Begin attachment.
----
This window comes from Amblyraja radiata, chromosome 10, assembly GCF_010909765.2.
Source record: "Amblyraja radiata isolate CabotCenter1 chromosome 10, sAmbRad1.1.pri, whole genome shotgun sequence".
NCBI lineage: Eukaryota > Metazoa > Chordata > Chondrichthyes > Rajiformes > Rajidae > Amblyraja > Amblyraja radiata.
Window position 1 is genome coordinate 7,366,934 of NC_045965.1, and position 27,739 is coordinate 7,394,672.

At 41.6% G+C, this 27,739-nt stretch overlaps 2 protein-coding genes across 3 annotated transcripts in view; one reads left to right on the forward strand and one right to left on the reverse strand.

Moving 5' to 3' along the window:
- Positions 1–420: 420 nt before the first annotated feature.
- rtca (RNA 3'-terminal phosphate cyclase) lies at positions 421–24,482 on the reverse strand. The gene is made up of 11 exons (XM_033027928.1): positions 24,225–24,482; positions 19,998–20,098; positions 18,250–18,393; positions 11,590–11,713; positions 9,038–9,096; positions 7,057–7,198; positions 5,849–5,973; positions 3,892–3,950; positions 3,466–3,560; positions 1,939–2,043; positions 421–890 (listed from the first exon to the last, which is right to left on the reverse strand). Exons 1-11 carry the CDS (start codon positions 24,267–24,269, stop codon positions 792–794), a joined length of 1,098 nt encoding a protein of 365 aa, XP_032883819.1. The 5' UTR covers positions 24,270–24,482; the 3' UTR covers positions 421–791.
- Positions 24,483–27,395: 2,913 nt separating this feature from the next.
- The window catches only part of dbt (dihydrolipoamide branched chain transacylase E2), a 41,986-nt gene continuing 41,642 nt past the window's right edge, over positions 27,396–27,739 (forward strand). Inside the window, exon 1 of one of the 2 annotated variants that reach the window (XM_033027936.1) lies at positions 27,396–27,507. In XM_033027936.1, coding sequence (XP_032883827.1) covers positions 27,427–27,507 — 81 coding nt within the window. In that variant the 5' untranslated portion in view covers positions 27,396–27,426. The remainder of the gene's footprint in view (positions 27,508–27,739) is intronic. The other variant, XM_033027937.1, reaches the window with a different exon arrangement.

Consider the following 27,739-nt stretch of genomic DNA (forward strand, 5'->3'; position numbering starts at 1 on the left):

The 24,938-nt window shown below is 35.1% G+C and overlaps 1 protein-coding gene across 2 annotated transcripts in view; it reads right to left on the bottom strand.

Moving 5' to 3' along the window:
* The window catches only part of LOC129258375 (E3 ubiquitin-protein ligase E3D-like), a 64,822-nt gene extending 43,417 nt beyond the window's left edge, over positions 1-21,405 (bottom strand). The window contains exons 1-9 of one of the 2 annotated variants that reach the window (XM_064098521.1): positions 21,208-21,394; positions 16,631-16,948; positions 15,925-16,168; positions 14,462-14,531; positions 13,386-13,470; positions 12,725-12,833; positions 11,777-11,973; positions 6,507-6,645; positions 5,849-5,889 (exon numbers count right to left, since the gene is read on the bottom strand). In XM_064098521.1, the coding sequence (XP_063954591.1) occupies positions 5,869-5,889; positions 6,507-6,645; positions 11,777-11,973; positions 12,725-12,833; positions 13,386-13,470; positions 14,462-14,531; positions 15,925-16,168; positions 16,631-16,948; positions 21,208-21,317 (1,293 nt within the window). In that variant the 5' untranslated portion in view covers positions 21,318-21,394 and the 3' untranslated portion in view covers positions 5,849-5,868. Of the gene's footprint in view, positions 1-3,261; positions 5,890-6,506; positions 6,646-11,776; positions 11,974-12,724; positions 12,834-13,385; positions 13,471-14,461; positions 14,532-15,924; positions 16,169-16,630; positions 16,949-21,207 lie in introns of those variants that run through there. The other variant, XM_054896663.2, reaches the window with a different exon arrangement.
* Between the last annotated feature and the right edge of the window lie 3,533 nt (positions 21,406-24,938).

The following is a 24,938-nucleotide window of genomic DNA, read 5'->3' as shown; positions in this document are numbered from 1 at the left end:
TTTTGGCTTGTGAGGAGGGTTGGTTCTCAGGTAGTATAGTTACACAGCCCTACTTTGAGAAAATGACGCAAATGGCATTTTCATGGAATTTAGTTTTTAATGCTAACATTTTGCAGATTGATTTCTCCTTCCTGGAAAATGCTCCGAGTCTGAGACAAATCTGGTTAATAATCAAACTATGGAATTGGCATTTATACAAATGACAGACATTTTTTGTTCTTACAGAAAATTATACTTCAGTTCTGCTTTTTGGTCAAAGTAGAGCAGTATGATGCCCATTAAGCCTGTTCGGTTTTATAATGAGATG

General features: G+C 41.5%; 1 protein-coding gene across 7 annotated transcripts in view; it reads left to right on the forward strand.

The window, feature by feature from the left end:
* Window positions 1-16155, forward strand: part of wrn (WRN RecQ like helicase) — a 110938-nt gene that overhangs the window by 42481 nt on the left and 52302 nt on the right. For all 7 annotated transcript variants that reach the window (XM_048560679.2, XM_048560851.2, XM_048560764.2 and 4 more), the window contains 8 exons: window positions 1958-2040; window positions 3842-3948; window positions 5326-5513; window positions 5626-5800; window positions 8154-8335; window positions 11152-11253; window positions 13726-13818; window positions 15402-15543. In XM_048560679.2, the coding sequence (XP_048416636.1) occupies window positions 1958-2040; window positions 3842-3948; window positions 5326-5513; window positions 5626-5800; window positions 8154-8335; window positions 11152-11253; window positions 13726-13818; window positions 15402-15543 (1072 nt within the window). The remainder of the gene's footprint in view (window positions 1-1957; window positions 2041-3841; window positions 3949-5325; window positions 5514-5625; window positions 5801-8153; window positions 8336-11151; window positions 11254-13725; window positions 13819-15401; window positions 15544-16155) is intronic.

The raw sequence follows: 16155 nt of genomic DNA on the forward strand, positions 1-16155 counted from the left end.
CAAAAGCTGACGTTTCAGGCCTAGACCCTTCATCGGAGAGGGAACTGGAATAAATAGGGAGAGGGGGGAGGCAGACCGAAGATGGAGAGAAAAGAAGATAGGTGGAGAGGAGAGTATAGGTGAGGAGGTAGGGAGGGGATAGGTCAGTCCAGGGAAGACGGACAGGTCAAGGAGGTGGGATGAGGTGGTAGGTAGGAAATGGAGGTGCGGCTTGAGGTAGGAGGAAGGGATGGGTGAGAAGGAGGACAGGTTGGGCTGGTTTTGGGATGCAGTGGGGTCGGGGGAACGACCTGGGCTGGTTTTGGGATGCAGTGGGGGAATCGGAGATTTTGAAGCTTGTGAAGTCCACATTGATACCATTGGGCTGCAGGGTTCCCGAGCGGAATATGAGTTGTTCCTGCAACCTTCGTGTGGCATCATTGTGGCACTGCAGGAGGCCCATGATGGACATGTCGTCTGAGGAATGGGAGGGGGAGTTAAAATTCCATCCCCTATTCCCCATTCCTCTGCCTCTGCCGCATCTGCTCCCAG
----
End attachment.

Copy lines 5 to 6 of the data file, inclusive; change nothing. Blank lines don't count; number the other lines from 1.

At 41.6% G+C, this 27,739-nt stretch overlaps 2 protein-coding genes across 3 annotated transcripts in view; one reads left to right on the forward strand and one right to left on the reverse strand.

Moving 5' to 3' along the window: